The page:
While the basic premise of the book focused much on the role of spirituality as seen from outside of America, showrunner Bryan Fuller said the television version ended up spending more time plucking from the tumultuous narratives that have been in the media over the last year.

“It’s definitely a different show than we set out to make because the political climate in America”¦ shat its pants,” Fuller said during the panel, garnering laughter from the crowd. “So we are telling massive immigration stories in a climate that vilifies immigrants, and we now have a strange new platform to start to start a different kind of discussion.”

Despite that assessment, I didn’t once feel as if I was watching the collective efforts of someone’s political agenda. However, since the show is centered around various god-like beings taken from other cultures, the diversity of the entire cast (and maaaan is it an all-star cast) almost by default allows for subtle nods to an immigration-like perspective.

“One of the things that was exciting for us in casting the show was that so much of the book is based on cultures and ethnicities, which gave us an opportunity to not be colorblind in our casting,” Fuller said. “It was great working with Neil because he was very adamant about every actor that we cast be representative of characters in the book.” Any discussion of casting actors that were not representative was quickly shot down, giving Green and Fuller the ability to create a crop of faces that accurately represented America.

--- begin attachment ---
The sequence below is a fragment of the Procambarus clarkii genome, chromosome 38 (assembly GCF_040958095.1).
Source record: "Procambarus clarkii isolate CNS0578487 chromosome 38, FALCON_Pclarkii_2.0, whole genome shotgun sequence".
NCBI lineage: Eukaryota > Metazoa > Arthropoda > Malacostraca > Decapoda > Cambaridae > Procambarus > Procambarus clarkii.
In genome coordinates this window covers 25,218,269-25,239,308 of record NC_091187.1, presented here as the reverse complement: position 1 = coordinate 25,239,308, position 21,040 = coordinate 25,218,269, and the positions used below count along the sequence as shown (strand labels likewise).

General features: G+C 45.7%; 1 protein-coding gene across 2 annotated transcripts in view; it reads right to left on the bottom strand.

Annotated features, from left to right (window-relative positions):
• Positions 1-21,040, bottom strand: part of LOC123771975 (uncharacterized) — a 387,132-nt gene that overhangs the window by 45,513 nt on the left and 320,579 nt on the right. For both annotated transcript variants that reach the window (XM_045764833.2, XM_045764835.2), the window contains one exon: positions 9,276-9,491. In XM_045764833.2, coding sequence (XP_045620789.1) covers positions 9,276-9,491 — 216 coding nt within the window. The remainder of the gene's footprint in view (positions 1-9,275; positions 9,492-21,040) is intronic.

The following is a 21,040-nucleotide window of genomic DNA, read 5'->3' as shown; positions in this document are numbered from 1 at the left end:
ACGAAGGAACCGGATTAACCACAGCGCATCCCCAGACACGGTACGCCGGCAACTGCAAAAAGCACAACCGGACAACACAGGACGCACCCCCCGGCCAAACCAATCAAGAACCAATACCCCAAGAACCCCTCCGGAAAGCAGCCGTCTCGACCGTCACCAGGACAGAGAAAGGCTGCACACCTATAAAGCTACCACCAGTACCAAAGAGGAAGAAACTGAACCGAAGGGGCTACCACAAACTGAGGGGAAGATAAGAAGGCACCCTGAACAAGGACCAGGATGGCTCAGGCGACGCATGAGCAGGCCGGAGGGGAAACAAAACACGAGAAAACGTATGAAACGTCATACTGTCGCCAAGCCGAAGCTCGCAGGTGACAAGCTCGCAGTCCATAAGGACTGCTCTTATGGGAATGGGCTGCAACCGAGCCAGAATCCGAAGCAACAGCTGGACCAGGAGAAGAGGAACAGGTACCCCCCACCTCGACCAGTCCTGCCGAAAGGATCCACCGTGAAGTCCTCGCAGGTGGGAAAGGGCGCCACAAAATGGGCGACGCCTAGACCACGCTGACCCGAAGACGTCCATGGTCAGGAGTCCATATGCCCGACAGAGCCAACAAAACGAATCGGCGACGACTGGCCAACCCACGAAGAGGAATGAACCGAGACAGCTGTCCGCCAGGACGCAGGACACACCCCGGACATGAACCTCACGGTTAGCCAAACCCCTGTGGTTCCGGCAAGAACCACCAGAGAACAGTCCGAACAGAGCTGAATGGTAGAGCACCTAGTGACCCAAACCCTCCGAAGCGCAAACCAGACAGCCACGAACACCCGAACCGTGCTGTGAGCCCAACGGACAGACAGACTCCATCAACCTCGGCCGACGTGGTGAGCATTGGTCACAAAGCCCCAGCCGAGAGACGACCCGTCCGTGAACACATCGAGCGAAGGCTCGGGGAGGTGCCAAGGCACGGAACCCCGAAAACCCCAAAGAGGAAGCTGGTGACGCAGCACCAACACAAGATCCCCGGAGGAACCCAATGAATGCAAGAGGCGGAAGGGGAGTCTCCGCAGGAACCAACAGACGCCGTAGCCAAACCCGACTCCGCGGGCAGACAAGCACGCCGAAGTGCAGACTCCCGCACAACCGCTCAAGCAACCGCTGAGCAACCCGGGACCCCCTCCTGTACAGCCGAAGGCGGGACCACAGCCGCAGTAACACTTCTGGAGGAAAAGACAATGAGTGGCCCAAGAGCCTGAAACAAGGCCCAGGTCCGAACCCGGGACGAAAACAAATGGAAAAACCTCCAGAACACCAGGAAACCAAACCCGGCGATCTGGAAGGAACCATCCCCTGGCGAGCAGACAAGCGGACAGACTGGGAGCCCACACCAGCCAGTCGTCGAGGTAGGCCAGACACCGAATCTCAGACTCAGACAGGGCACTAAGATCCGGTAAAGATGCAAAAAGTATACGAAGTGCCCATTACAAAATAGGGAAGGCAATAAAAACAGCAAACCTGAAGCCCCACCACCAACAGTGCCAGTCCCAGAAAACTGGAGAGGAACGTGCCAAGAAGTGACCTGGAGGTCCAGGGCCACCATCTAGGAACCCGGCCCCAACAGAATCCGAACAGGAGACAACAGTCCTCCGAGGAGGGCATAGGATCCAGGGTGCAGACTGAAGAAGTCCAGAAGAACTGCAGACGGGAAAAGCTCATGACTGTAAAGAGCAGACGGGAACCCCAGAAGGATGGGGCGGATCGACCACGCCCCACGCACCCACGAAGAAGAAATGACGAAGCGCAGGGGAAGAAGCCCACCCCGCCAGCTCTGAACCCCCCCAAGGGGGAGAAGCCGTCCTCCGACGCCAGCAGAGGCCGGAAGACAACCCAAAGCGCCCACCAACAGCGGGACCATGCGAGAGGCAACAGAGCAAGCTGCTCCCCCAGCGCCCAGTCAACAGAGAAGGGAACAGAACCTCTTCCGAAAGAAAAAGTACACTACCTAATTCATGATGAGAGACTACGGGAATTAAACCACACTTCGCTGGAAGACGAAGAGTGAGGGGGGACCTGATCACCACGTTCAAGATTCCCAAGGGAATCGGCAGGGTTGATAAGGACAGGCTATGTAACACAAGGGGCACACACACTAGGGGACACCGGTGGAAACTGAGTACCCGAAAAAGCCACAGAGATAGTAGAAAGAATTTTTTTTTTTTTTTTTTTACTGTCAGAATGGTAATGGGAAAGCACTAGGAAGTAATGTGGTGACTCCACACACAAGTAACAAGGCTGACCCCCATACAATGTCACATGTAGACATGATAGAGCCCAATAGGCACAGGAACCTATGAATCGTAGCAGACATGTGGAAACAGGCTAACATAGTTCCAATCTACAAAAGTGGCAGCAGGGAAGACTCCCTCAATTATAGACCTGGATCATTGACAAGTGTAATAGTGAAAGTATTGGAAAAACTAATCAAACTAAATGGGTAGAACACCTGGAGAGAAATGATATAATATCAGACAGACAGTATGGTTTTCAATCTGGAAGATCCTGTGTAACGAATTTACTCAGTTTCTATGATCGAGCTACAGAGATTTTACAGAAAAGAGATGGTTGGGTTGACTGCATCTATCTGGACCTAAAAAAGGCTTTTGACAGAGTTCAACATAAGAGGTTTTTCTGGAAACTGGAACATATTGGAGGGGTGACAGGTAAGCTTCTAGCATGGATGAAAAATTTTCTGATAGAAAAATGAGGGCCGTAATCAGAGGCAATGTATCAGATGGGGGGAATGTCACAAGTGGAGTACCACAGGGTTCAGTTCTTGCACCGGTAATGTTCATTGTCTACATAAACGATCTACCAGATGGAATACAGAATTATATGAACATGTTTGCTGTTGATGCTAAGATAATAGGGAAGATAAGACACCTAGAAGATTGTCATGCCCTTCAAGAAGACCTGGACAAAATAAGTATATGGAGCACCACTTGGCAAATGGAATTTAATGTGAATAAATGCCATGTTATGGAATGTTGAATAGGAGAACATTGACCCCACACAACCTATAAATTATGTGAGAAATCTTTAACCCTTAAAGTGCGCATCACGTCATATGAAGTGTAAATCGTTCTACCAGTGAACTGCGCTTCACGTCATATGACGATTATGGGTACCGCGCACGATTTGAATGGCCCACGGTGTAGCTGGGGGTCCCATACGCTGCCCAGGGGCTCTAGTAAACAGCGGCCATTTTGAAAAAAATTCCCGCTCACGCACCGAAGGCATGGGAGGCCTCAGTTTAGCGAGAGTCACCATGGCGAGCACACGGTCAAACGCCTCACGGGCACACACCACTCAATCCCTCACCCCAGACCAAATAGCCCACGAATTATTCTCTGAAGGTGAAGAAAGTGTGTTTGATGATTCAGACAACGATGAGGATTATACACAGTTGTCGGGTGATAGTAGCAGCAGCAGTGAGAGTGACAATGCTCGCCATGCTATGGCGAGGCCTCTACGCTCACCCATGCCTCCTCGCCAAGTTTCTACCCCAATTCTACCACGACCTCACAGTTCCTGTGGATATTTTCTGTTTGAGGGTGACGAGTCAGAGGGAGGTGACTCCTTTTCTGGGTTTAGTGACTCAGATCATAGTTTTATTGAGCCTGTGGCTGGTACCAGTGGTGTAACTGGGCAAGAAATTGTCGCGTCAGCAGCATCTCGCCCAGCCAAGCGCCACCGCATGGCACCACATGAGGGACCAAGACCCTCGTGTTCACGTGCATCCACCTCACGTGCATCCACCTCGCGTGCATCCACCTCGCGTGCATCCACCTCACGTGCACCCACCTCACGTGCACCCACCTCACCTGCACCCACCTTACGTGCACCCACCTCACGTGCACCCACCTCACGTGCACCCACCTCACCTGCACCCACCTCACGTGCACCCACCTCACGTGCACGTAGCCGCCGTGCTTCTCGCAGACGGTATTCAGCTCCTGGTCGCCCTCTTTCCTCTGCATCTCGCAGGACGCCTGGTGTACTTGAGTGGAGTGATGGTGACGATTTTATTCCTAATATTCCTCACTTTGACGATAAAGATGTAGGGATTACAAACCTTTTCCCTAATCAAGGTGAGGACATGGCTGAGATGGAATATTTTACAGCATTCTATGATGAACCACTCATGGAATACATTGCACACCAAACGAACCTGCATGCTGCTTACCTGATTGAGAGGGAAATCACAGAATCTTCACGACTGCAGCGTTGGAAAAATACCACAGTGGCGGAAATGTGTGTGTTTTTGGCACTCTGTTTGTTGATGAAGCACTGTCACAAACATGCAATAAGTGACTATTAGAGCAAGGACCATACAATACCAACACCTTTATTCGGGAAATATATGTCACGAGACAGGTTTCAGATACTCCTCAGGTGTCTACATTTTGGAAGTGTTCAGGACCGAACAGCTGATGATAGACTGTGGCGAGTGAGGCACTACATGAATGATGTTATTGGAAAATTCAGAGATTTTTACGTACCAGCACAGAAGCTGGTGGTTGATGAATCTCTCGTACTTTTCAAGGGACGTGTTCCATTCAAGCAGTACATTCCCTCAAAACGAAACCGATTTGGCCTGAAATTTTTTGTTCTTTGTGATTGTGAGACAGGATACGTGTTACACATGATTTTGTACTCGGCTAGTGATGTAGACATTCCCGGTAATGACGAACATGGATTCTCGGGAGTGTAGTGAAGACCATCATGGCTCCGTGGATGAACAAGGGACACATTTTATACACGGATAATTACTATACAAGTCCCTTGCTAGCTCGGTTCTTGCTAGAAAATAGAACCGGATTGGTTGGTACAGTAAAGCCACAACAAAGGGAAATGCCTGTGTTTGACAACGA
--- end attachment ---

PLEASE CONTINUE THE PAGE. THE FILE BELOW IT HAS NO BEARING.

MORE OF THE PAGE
Another big change in the television adaptation is the much stronger presence of female characters, which was almost out of necessity. Fuller, along with fellow showrunner Michael Green, described the book’s narrative as being mostly a “sausage party,” which actually ended up as a benefit from a storytelling perspective.

“It gave us a chance to explore these characters and present unique perspectives,” Green said.

Arguably one of the most convincingly emotional performances of the first episode came from Betty Gilpin, who plays Audrey, the wife of Shadow’s friend Robbie (Dane Cook). Her character is going through a very similar experience as Shadow when we see her on screen, but handling it not nearly as well. Gilpin said in the book Audrey is seen but not heard, while her portrayal adds more color.

The same is true for Shadow’s wife Laura Moon, who actress Browning described as initially not really believing in anything — only to become a huge believer in her husband as the show progresses. Laura sort of becomes a “slightly awful guardian angel,” Browning said.

American Gods premieres April 30, 2017 on Starz network. However, if you’re too curious to wait that long and want more details, then stay tuned to Geeks of Doom for a full review of the show from our very own Dwayne De Freitas. And if you’re curious about what Starz is doing to generate excitement, check out our coverage of the American Gods giant scary smoking-eyed white buffalo display at SXSW.

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Topics: News, SXSW, Television